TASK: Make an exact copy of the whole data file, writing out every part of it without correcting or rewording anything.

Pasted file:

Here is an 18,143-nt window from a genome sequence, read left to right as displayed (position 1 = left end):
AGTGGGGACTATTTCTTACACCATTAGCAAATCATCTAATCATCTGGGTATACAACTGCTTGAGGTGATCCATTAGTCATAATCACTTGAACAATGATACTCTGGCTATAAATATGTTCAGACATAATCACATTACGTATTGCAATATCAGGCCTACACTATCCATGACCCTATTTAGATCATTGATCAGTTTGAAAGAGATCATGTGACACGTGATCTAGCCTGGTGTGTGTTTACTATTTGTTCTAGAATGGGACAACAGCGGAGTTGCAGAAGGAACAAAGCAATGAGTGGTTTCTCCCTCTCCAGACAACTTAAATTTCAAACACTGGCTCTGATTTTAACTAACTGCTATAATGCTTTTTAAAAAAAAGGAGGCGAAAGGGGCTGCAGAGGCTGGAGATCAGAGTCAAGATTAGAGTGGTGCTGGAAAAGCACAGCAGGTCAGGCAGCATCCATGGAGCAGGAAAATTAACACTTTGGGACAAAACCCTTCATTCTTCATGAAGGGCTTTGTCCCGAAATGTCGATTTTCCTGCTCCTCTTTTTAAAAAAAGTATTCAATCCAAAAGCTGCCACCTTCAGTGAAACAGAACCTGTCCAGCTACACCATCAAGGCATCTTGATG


Here is an 18,143-nt window from a genome sequence, read left to right as displayed (position 1 = left end):
AGTGGGGACTATTTCTTACACCATTAGCAAATCATCTAATCATCTGGGTATACAACTGCTTGAGGTGATCCATTAGTCATAATCACTTGAACAATGATACTCTGGCTATAAATATGTTCAGACATAATCACATTACGTATTGCAATATCAGGCCTACACTATCCATGACCCTATTTAGATCATTGATCAGTTTGAAAGAGATCATGTGACACGTGATCTAGCCTGGTGTGTGTTTACTATTTGTTCTAGAATGGGACAACAGCGGAGTTGCAGAAGGAACAAAGCAATGAGTGGTTTCTCCCTCTCCAGACAACTTAAATTTCAAACACTGGCTCTGATTTTAACTAACTGCTATAATGCTTTTTAAAAAAAAGGAGGCGAAAGGGGCTGCAGAGGCTGGAGATCAGAGTCAAGATTAGAGTGGTGCTGGAAAAGCACAGCAGGTCAGGCAGCATCCATGGAGCAGGAAAATTAACACTTTGGGACAAAACCCTTCATTCTTCATGAAGGGCTTTGTCCCGAAATGTCGATTTTCCTGCTCCTCTTTTTAAAAAAAGTATTCAATCCAAAAGCTGCCACCTTCAGTGAAACAGAACCTGTCCAGCTACACCATCAAGGCATCTTGATG